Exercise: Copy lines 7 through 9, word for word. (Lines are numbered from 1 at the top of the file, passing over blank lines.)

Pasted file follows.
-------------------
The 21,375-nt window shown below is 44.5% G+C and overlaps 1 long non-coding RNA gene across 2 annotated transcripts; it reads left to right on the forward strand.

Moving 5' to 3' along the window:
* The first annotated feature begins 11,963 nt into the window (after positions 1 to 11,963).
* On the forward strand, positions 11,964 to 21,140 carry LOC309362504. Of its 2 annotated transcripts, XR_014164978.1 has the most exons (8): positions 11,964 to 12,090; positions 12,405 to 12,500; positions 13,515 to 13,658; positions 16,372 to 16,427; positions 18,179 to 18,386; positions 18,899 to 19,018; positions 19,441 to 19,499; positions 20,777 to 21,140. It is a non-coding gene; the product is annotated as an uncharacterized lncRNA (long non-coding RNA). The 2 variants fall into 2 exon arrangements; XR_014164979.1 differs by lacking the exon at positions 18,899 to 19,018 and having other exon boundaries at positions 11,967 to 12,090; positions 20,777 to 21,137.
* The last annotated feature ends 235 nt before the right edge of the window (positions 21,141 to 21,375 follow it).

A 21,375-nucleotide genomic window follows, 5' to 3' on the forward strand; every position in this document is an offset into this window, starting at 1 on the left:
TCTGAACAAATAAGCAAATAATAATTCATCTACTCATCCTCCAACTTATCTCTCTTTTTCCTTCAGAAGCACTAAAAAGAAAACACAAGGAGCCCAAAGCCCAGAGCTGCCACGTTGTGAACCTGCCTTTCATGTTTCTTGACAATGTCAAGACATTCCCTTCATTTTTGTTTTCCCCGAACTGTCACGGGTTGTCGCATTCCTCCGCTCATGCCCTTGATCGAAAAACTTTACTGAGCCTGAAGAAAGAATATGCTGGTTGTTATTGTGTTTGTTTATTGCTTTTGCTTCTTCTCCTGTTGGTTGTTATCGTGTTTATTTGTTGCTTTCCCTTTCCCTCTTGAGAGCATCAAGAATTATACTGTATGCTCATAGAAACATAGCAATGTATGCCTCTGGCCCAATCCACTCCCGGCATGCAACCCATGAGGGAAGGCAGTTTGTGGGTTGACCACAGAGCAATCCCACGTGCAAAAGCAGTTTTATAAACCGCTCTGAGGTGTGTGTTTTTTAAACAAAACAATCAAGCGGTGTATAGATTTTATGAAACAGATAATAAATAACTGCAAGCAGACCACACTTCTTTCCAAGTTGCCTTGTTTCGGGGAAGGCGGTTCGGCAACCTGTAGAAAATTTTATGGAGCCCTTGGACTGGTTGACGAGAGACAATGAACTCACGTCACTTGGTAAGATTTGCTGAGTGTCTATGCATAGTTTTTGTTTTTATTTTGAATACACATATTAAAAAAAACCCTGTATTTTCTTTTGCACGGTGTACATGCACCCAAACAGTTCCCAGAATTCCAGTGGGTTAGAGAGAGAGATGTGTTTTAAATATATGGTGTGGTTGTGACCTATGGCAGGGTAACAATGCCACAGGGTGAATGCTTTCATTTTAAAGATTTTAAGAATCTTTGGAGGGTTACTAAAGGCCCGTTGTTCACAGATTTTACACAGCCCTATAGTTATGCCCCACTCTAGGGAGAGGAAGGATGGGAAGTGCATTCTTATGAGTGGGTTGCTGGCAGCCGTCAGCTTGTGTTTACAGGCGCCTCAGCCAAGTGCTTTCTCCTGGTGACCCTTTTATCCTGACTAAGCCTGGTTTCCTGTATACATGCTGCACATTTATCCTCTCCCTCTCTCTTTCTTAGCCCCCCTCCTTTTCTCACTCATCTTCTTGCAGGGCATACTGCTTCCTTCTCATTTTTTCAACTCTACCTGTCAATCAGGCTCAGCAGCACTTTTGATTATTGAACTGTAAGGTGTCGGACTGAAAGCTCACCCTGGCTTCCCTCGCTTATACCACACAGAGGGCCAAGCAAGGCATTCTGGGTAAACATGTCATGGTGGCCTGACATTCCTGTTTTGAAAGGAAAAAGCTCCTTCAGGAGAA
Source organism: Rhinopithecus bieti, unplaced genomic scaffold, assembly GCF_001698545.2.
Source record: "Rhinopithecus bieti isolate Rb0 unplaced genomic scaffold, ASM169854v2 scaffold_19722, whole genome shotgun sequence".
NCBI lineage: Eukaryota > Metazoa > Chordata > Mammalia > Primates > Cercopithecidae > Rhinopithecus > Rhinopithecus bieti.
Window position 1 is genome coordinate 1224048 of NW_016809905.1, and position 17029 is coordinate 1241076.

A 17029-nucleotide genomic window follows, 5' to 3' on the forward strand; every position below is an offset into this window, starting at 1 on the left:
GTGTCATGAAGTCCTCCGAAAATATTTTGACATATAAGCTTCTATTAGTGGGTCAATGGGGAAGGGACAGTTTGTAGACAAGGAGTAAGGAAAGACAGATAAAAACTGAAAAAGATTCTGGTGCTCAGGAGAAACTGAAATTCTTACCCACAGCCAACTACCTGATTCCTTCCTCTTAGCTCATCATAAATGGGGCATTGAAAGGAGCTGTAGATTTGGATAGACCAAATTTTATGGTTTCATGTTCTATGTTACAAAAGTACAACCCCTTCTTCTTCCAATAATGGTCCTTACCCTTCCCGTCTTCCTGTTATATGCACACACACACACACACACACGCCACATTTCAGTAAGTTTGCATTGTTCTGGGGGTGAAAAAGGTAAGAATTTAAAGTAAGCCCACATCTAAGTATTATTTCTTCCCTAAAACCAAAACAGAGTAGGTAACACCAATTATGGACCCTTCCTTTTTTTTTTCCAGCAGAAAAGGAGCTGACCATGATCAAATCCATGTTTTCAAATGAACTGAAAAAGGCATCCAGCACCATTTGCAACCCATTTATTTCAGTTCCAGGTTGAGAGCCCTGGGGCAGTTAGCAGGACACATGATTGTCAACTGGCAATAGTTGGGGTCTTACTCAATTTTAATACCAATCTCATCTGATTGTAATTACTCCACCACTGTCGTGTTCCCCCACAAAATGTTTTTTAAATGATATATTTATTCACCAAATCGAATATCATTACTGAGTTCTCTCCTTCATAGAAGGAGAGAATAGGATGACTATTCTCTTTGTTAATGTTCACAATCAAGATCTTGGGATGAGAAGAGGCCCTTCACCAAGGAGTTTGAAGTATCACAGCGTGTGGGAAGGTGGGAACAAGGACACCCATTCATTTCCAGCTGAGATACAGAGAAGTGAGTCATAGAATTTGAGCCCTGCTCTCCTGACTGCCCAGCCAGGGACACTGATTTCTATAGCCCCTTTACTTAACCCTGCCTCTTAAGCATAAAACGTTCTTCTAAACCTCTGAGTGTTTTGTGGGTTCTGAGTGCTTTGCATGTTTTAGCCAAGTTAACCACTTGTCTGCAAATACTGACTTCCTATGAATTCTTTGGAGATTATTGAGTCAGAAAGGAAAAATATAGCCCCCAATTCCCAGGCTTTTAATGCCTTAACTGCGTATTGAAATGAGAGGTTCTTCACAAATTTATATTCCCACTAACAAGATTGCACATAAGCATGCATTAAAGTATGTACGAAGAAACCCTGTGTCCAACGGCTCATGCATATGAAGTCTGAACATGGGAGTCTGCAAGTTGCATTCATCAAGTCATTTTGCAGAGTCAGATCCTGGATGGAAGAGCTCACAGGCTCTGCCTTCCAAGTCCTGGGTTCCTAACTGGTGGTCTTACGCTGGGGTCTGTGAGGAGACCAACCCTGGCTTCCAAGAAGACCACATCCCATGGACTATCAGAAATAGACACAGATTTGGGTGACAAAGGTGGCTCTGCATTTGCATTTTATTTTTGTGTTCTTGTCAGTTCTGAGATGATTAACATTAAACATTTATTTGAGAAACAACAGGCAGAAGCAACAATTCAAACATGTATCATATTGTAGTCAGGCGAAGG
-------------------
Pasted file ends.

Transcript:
TCTGAACAAATAAGCAAATAATAATTCATCTACTCATCCTCCAACTTATCTCTCTTTTTCCTTCAGAAGCACTAAAAAGAAAACACAAGGAGCCCAAAGCCCAGAGCTGCCACGTTGTGAACCTGCCTTTCATGTTTCTTGACAATGTCAAGACATTCCCTTCATTTTTGTTTTCCCCGAACTGTCACGGGTTGTCGCATTCCTCCGCTCATGCCCTTGATCGAAAAACTTTACTGAGCCTGAAGAAAGAATATGCTGGTTGTTATTGTGTTTGTTTATTGCTTTTGCTTCTTCTCCTGTTGGTTGTTATCGTGTTTATTTGTTGCTTTCCCTTTCCCTCTTGAGAGCATCAAGAATTATACTGTATGCTCATAGAAACATAGCAATGTATGCCTCTGGCCCAATCCACTCCCGGCATGCAACCCATGAGGGAAGGCAGTTTGTGGGTTGACCACAGAGCAATCCCACGTGCAAAAGCAGTTTTATAAACCGCTCTGAGGTGTGTGTTTTTTAAACAAAACAATCAAGCGGTGTATAGATTTTATGAAACAGATAATAAATAACTGCAAGCAGACCACACTTCTTTCCAAGTTGCCTTGTTTCGGGGAAGGCGGTTCGGCAACCTGTAGAAAATTTTATGGAGCCCTTGGACTGGTTGACGAGAGACAATGAACTCACGTCACTTGGTAAGATTTGCTGAGTGTCTATGCATAGTTTTTGTTTTTATTTTGAATACACATATTAAAAAAAACCCTGTATTTTCTTTTGCACGGTGTACATGCACCCAAACAGTTCCCAGAATTCCAGTGGGTTAGAGAGAGAGATGTGTTTTAAATATATGGTGTGGTTGTGACCTATGGCAGGGTAACAATGCCACAGGGTGAATGCTTTCATTTTAAAGATTTTAAGAATCTTTGGAGGGTTACTAAAGGCCCGTTGTTCACAGATTTTACACAGCCCTATAGTTATGCCCCACTCTAGGGAGAGGAAGGATGGGAAGTGCATTCTTATGAGTGGGTTGCTGGCAGCCGTCAGCTTGTGTTTACAGGCGCCTCAGCCAAGTGCTTTCTCCTGGTGACCCTTTTATCCTGACTAAGCCTGGTTTCCTGTATACATGCTGCACATTTATCCTCTCCCTCTCTCTTTCTTAGCCCCCCTCCTTTTCTCACTCATCTTCTTGCAGGGCATACTGCTTCCTTCTCATTTTTTCAACTCTACCTGTCAATCAGGCTCAGCAGCACTTTTGATTATTGAACTGTAAGGTGTCGGACTGAAAGCTCACCCTGGCTTCCCTCGCTTATACCACACAGAGGGCCAAGCAAGGCATTCTGGGTAAACATGTCATGGTGGCCTGACATTCCTGTTTTGAAAGGAAAAAGCTCCTTCAGGAGAA
Source organism: Rhinopithecus bieti, unplaced genomic scaffold, assembly GCF_001698545.2.
Source record: "Rhinopithecus bieti isolate Rb0 unplaced genomic scaffold, ASM169854v2 scaffold_19722, whole genome shotgun sequence".